July 4th, 1776: “We the people, in order to form a more perfect union…” What in the world would it have felt like to stand as part of the crowd listening to the first reading of the Declaration of Independence? What in the world would it have felt like to ratify the Declaration and sign your name to it, perhaps with huge letters and a flourish like John Hancock? What in the world would it have felt like to risk your future, your family, your livelihood and your very life on one document?
Sadly enough for history lovers like me, we will never truly know, despite remarkably eloquent letters and documents by Founding Fathers and their families, what it truly felt like to do any of these things; one thing we can know, however, is that for all of this to be possible, the men and woman who staked their fortunes on 1,337 powerful, life-changing words had to believe in what those words stood for and they also had to have a vision for what those words meant when times were hard and things got bleak.
And thank goodness they did, too, because that is why we are here today.
July 4, 2016: “Yo, we the dudes, in order to, like, come together….” Have you ever wondered what a modern-day phrasing of the Declaration would sound like? It’s not something I like to ponder too deeply, but it’s an amusing exercise. Beyond the semantics of the words themselves, though, I wonder how this century and this generation would frame the message of the Declaration if it was up to us to make the same call that the Founding Fathers (and, by extension, their families and eventually the American population) had to make. Would we be willing to put our lives on the line, our necks almost within the nooses that King George threatened our Forefathers with because we believed not only in powerful words but in what those words could mean for our children and their futures? What’s more, would we be willing to make the sacrifices necessary to see those words become a reality?from something, it was an Independence for something, and that something is both our heritage and our responsibility, our treasure and our stewardship. While it often seems that, among millennials especially, it’s the new fashionable thing to criticize our country and downplay the values upon which it was founded, unless we can stand up the level of character, conviction, selflessness, and bravery of the ones who gave us our home, we should take a step back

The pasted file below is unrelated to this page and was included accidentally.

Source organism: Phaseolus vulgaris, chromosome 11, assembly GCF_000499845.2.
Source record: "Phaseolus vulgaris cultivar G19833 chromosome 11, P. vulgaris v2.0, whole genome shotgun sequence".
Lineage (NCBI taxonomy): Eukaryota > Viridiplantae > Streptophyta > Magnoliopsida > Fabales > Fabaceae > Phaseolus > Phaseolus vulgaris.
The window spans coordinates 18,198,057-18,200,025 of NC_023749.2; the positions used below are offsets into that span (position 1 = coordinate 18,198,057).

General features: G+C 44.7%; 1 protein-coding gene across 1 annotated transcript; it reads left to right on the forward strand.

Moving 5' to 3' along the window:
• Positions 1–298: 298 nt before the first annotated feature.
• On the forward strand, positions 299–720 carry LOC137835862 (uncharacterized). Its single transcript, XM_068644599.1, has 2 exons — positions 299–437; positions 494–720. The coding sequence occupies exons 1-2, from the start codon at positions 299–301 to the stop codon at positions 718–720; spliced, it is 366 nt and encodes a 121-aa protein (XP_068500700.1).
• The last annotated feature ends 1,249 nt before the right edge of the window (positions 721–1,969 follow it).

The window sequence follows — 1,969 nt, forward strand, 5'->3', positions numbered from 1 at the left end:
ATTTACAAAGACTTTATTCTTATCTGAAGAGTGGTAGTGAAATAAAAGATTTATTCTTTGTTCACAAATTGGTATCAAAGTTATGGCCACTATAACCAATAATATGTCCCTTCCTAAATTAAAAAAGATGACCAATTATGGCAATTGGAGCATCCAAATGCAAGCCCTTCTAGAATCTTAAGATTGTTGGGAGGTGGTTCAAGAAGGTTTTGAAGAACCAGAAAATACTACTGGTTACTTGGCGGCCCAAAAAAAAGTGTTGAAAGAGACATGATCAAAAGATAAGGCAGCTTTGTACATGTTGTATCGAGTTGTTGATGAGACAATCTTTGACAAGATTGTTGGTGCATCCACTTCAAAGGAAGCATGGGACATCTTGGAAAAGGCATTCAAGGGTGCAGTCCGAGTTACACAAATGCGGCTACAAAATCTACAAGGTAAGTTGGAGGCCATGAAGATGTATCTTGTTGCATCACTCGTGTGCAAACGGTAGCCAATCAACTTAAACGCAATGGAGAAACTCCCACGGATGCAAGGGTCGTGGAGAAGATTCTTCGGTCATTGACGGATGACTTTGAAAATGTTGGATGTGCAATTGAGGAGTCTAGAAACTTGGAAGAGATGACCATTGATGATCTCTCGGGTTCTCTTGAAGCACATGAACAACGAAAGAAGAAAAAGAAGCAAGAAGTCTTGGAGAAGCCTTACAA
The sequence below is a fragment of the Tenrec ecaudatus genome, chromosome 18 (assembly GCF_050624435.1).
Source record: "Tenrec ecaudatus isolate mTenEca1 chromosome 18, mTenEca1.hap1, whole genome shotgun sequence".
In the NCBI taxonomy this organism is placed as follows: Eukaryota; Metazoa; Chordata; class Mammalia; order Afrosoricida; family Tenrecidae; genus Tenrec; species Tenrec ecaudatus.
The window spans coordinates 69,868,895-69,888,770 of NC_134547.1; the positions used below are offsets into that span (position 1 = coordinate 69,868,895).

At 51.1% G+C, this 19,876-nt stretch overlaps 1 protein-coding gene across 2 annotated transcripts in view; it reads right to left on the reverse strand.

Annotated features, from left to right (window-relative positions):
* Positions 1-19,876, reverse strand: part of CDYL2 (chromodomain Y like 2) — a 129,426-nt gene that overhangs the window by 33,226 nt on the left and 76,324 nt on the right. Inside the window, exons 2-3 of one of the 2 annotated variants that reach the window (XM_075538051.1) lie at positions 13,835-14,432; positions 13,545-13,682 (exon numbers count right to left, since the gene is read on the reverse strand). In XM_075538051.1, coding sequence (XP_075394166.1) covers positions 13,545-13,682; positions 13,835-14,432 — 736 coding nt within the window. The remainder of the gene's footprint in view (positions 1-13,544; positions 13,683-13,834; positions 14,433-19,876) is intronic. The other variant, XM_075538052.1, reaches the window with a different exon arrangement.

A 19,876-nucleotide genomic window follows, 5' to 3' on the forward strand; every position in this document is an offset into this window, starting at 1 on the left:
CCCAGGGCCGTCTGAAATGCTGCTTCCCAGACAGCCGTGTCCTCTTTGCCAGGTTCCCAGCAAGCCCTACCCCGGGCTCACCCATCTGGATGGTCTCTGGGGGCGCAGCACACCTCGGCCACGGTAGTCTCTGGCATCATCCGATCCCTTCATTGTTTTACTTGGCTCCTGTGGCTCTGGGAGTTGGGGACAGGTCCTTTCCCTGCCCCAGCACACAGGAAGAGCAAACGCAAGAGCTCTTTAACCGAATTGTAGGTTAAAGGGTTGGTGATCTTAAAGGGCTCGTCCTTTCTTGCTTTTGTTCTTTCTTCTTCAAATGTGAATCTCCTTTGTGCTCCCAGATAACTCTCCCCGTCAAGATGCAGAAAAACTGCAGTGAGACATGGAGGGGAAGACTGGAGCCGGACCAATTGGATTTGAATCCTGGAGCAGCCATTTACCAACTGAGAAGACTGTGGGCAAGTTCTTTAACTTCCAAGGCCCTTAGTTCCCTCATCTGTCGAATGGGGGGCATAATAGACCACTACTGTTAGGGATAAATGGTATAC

It's truly wonderful to be able to celebrate a holiday like this, but today might also be a good time to ask ourselves a few questions as we ponder our history and where are now as opposed to where we started. After all, part of preserving our heritage is making responsible choices for our futures and, practically speaking, this could mean honestly wondering why, for instance, do we vote for the candidates that we do? Is it because of his or her (the ability to say her in this context certainly marks a notable difference between our century and that of the Founding Fathers) looks, charisma, charm, or promises, or do they have true convictions? Do we know how our decisions are impacting the course of our nation and do we care?
Just some food for thought…perhaps as a side dish to all of that wonderful BBQ we’ll be enjoying today.